Jacob defended a Ph.D. thesis

Jacob Teeter defended a Ph.D. thesis “On-surface characterization of atomically precise graphene nanoribbons: variations in structure, substrate, and deposition method“. As a graduate student, Jacob co-authored 12 publications including 3 first-author papers, and received several university awards. He will continue his academic career as a postdoc in Oak Ridge National Laboratory.

Congratulations, Jacob! Best of luck with your academic career!

Jacob Teeter received a DoE SCGSR Award

Jacob Teeter has received a Department of Energy Office of Science Graduate Student Research award for his current research at the university. The awards are presented each year to students nationwide whose work reflects the mission of the Office.

Teeter received the award for his proposed SCGSR research project, “Bottom-up Engineering of Nanoribbon Properties through Systematic Structural Modification,” to be conducted at Oak Ridge National Laboratory.

From the Office of Science Graduate Student Research:

“The selection of Jacob Teeter for the SCGSR award is in recognition of outstanding academic accomplishments and the merit of the SCGSR research proposal, and reflects Jacob Teeter’s potential to advance the Ph.D. studies and make important contributions to the mission of the DOE Office of Science. ”

Congratulations, Jacob!

Mike defended a Ph.D. thesis

Mike Shekhirev defended a Ph.D. thesis “Atomically Precise Graphene Nanoribbons: Aggregation, Thin Film Fabrication and Gas Sensing Properties“. As a graduate student, Mike co-authored 13 publications including 4 first-author papers, and received several university awards. He will continue his academic career as a postdoc in Prof. Eli Sutter’s lab.

Congratulations, Mike! Best of luck with your academic career!

[UNL News] New graphene nano-ribbons lend sensors unprecedented sensitivity

[New graphene nano-ribbons lend sensors unprecedented sensitivity | University Communications | 10/20/2017]
Pinning DNA-sized ribbons of carbon to a gas sensor can boost its sensitivity far better than any other known carbon material, says a new study from the University of Nebraska-Lincoln.

The team developed a new form of nano-ribbon made from graphene, a 2-D honeycomb of carbon atoms. When the researchers integrated a film of the nano-ribbons into the circuitry of a gas sensor, it responded about 100 times more sensitively to molecules than did sensors featuring even the best-performing carbon-based materials.


Alexey Lipatov; Nature Communications / Springer Nature

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Post Doc position in synthetic organic chemistry

    We are looking for a synthetic organic chemist to work on our graphene nanoribbons (GNRs) project. A successful applicant must have a published record of complex synthesis experience. Please e-mail your CV and cover letter with references in PDF format to Prof. Alexander Sinitskii at sinitskii(at)unl.edu.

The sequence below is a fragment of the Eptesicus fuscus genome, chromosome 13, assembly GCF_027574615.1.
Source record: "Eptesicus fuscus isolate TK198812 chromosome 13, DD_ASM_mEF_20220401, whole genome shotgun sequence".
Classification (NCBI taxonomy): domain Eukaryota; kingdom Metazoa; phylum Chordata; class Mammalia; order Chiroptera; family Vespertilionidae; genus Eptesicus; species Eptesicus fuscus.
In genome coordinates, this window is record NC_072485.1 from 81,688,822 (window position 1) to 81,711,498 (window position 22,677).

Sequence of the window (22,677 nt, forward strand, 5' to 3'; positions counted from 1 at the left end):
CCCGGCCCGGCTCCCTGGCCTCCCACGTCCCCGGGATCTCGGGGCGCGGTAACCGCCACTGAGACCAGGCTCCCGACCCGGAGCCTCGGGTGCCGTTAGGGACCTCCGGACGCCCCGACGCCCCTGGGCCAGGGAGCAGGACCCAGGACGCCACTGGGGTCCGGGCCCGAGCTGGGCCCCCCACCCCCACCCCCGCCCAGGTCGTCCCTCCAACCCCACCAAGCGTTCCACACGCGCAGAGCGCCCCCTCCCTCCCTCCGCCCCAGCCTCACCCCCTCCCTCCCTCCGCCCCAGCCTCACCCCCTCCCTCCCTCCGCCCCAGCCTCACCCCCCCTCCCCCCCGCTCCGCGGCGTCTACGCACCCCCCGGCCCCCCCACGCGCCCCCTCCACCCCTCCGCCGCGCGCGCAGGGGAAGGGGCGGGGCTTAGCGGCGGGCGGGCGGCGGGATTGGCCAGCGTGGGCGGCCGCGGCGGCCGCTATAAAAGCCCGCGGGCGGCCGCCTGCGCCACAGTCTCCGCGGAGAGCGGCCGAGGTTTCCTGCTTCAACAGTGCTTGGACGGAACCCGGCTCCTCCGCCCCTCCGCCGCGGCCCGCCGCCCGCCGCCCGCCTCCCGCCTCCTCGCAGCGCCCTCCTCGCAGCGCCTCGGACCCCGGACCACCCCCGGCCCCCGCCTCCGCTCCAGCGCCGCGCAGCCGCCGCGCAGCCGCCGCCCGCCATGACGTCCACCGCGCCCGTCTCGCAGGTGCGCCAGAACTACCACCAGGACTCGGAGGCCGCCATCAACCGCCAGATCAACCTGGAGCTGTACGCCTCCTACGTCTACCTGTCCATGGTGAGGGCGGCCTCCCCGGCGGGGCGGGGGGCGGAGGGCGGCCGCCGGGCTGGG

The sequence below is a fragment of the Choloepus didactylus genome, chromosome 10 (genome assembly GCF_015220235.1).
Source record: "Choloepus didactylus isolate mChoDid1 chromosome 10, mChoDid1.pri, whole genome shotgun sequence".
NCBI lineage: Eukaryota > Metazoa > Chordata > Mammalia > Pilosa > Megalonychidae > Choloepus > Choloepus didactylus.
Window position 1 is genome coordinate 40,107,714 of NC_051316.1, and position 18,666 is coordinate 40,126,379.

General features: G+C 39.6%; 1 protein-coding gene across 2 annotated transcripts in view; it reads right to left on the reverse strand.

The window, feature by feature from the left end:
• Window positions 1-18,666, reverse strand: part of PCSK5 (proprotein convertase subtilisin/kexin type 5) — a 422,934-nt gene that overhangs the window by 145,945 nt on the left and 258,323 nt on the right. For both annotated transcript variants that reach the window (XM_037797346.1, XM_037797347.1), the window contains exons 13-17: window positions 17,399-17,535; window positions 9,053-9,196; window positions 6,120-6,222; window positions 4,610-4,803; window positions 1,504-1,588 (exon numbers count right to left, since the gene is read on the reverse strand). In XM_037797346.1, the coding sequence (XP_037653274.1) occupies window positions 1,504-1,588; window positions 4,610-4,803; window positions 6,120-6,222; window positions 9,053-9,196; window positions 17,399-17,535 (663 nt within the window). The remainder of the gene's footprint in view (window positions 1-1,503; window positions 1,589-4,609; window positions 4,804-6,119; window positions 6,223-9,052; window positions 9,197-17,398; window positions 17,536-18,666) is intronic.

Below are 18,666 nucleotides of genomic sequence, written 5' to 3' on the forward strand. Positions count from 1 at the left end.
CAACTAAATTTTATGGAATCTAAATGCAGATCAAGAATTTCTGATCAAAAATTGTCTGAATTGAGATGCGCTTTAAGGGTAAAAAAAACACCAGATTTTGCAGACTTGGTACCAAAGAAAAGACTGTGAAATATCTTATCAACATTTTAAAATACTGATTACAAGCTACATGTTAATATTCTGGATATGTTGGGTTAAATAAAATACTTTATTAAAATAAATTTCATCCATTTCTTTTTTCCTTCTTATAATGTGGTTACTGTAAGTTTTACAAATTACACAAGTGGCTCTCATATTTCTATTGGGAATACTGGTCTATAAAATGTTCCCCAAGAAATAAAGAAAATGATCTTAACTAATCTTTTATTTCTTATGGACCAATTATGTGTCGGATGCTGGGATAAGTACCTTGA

Here are representative publications related to this project:
    T. H. Vo, U. G. E. Perera, M. Shekhirev, M. M. Pour, D. A. Kunkel, H. Lu, A. Gruverman, E. Sutter, M. Cotlet, D. Nykypanchuk, P. Zahl, A. Enders, A. Sinitskii, and P. Sutter. Nitrogen-Doping Induced Self-Assembly of Graphene Nanoribbon-Based Two-Dimensional and Three-Dimensional Metamaterials. Nano Letters 15 (9) (2015) 5770–5777.
    T. H. Vo, M. Shekhirev, D. A. Kunkel, M. D. Morton, E. Berglund, L. Kong, P. M. Wilson, P. A. Dowben, A. Enders and A. Sinitskii. Large-scale solution synthesis of narrow graphene nanoribbons. Nature Communications 5 (2014) 3189.
    T. H. Vo, M. Shekhirev, D. A. Kunkel, F. Orange, M. J.-F. Guinel, A. Enders and A. Sinitskii. Bottom-up solution synthesis of narrow nitrogen-doped graphene nanoribbons. Chemical Communications 50 (2014) 4172-4174.

Alex defended a Master’s thesis

Alex Boson defended a Master’s thesis “Chemical Vapor Deposition of Two-Dimensional Materials and Heterostructures“. In his research, Alex investigated chemical vapor deposition of graphene and transition metal dichalcogenides on various substrates.

Congratulations, Alex!

Mike received awards from NCMN, Department of Chemistry

Research achievements have brought Mike Shekhirev awards from the Nebraska Center for Materials and Nanoscience (NCMN) and the Department of Chemistry.

Mike has recently become a 2016 NCMN Graduate Research Fellow. These annual fellowships honor a select group of 2-3 doctoral graduate students working in various areas of nanoscience and nanotechnology on the basis of high research and scholastic performance. Read the full story here.

Mike also received a 2016-17 Robert S. Marianelli Graduate Research Assistant Award from the Department of Chemistry. The list of recent awardees can be found here.

Congratulations on these well-deserved recognitions!

Alex received a teaching award

Alex Boson was awarded a Citation for Excellence in Teaching Chemistry for his work as a Chemistry 110 laboratory teaching assistant during the Fall 2016 semester.

Congratulations, Alex!

Read the full story here.

Alexey defended a Ph.D. thesis on 2D materials

Alexey Lipatov successfully defended his Ph.D. thesis “Layered Heterostructures Based on Two-Dimensional Materials: Interfacial Phenomena and Device Applications“. During his Ph.D. studies Alexey co-authored 12 papers, in seven of which he is the first author. The most important scientific contributions made by Alexey include the development of electronic-nose sensors based on graphene and graphene oxide, a series of studies on electronic devices comprising two-dimensional (2D) and ferroelectric materials, as well as the demonstration of electronic properties of an emerging 2D material, titanium trisulfide.

Congratulations, Dr. Lipatov!